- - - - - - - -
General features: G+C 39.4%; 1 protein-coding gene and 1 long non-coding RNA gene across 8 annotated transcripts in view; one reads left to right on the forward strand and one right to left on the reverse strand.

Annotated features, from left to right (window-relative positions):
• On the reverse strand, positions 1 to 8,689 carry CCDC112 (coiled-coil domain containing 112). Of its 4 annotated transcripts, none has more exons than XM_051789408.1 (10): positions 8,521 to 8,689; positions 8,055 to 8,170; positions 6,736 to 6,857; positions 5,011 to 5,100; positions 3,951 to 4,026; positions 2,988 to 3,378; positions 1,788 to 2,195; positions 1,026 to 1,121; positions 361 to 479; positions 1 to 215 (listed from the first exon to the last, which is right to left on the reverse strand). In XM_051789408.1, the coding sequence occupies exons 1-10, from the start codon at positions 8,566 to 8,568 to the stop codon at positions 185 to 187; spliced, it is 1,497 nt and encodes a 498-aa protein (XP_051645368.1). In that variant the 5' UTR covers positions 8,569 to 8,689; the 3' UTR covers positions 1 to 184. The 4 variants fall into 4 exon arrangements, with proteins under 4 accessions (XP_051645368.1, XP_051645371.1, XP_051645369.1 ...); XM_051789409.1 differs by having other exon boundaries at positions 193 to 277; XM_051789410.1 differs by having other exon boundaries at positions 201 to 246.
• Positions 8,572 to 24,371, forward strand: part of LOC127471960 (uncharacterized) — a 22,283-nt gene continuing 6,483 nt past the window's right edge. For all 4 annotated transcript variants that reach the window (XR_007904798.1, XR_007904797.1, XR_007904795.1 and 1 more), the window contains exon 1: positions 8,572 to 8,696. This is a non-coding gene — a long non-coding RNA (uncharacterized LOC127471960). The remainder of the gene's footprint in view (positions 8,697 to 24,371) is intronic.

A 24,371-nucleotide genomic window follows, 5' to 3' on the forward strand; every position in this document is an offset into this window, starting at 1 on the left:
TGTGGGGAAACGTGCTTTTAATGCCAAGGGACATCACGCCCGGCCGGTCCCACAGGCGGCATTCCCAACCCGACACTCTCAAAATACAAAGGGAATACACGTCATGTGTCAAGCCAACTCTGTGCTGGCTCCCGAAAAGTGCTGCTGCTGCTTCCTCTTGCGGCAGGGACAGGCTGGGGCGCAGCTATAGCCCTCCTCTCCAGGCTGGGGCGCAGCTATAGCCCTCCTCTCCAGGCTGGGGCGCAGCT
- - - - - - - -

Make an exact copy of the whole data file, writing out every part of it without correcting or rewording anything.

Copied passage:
General features: G+C 39.4%; 1 protein-coding gene and 1 long non-coding RNA gene across 8 annotated transcripts in view; one reads left to right on the forward strand and one right to left on the reverse strand.

Annotated features, from left to right (window-relative positions):
• On the reverse strand, positions 1 to 8,689 carry CCDC112 (coiled-coil domain containing 112). Of its 4 annotated transcripts, none has more exons than XM_051789408.1 (10): positions 8,521 to 8,689; positions 8,055 to 8,170; positions 6,736 to 6,857; positions 5,011 to 5,100; positions 3,951 to 4,026; positions 2,988 to 3,378; positions 1,788 to 2,195; positions 1,026 to 1,121; positions 361 to 479; positions 1 to 215 (listed from the first exon to the last, which is right to left on the reverse strand). In XM_051789408.1, the coding sequence occupies exons 1-10, from the start codon at positions 8,566 to 8,568 to the stop codon at positions 185 to 187; spliced, it is 1,497 nt and encodes a 498-aa protein (XP_051645368.1). In that variant the 5' UTR covers positions 8,569 to 8,689; the 3' UTR covers positions 1 to 184. The 4 variants fall into 4 exon arrangements, with proteins under 4 accessions (XP_051645368.1, XP_051645371.1, XP_051645369.1 ...); XM_051789409.1 differs by having other exon boundaries at positions 193 to 277; XM_051789410.1 differs by having other exon boundaries at positions 201 to 246.
• Positions 8,572 to 24,371, forward strand: part of LOC127471960 (uncharacterized) — a 22,283-nt gene continuing 6,483 nt past the window's right edge. For all 4 annotated transcript variants that reach the window (XR_007904798.1, XR_007904797.1, XR_007904795.1 and 1 more), the window contains exon 1: positions 8,572 to 8,696. This is a non-coding gene — a long non-coding RNA (uncharacterized LOC127471960). The remainder of the gene's footprint in view (positions 8,697 to 24,371) is intronic.

A 24,371-nucleotide genomic window follows, 5' to 3' on the forward strand; every position in this document is an offset into this window, starting at 1 on the left:
TGTGGGGAAACGTGCTTTTAATGCCAAGGGACATCACGCCCGGCCGGTCCCACAGGCGGCATTCCCAACCCGACACTCTCAAAATACAAAGGGAATACACGTCATGTGTCAAGCCAACTCTGTGCTGGCTCCCGAAAAGTGCTGCTGCTGCTTCCTCTTGCGGCAGGGACAGGCTGGGGCGCAGCTATAGCCCTCCTCTCCAGGCTGGGGCGCAGCTATAGCCCTCCTCTCCAGGCTGGGGCGCAGCT